Data on the move

As data and information grows exponentially, Brocade's new file management solutions are meant to help enterprises bring some order to the apparent chaos.

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By  Sathya Mithra Ashok Published  July 5, 2008

As data and information grows exponentially, Brocade's new file management solutions are meant to help enterprises bring some order to the apparent chaos.

Worldwide data is predicted to grow by 600% between 2006 and 2010, and around 80% of this is unstructured information. What's more, over 80% of all data that is created in an enterprise becomes inactive after only 30 days.

According to Timm Hoyt, director of file solutions, EMEA at Brocade, the file management solutions from the company can help enterprises deal with this data more efficiently.

The latest numbers from some analyst firms peg the file area networking space in 2008 to be US$2.7 billion of vendor or manufacturer revenue worldwide. That is bigger than the SAN market.

"According to most industry analysts, data is going to grow from 161 exabytes in 2006 to 988 exabytes in 2010. The ability of current infrastructure to keep up with that growth is doubtful and many enterprises might find themselves against brick walls," says Hoyt.

Hoyt believes that Brocade's file management solutions, which include the File Management Engine, Storage X and File Lifecycle Manager among others, can help enterprises manage growing data better, enable smooth movement between primary and other storage tiers, as well as aid in consolidation and disaster recovery efforts.

"The file solutions group was formed within Brocade in late 2007. The bulk of the solutions were brought to us by our acquisition of NuView. Of course, we have done some further R&D and enhancements on the versions following the acquisition.

The first real product that came out from us was the file management engine, and that was the result of a parallel R&D activity that has strengthened the portfolio and the technologies that we acquired," says Hoyt.

Brocade continues to work on both, and Hoyt insists that soon there will be a common architecture and management for leveraging the strengths of all the company's file products.

The typical enterprise that would require file management includes any company which has 500 to 5000 users and has distributed offices to manage data from.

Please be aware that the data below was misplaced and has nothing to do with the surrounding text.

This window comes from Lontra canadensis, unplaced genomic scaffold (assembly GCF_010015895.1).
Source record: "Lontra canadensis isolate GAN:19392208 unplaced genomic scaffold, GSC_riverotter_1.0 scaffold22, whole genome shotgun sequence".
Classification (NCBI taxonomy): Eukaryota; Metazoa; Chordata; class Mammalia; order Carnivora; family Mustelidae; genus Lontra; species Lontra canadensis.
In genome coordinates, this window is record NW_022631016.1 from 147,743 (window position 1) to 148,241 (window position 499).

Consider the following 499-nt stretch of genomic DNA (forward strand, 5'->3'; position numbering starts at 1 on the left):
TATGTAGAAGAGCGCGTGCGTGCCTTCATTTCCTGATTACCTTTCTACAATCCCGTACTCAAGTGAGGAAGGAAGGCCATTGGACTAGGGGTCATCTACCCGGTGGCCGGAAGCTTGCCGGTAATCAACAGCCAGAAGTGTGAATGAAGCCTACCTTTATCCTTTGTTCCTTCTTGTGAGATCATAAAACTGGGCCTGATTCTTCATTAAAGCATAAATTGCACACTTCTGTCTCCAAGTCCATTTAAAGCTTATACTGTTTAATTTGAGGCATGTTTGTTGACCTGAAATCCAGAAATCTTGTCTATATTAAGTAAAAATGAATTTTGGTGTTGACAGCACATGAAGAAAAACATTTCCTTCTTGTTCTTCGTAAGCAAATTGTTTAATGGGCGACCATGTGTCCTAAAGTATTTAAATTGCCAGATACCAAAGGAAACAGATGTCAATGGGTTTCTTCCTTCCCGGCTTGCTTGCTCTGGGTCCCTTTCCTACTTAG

This is not a hard and fast rule though and companies that do not fit that description, but which have a large amount of data and consider file data as crucial, would also be better off with appropriate file data solutions.

"The pain points of file data are horizontal. There are some verticals where we see stronger reliance upon file data or have some external pressures such as compliance. Telcos are very big in file data, there is media and advertising organisations, finance and public sector," says Hoyt.

He adds: "The latest numbers from some analyst firms peg the file area networking space in 2008 to be $2.7 billion of vendor or manufacturer revenue worldwide. That is bigger than the SAN market.

The market is substantial and it is growing. Even if you consider the growth as a factor of the total amount of data that is increasing, it is still substantial."

To tap into this growing market, Brocade is looking to put in place system integrators and resellers in the region who would be better able to tap the market and address local enterprise needs.

"The first thing is finding integrators who know the market better than we do, who have the right resources and can put the solutions together. Although we have got great technology, and it is an enabler for business value, it doesn't do everything on its own. You need to build solutions around it," says Hoyt.

Brocade is looking to have such partners in place before the summer months of 2009. In parallel to this, the company will also look to increase its pre-sales solution architects and sales personnel in the region in order to address the demands of the growing market.

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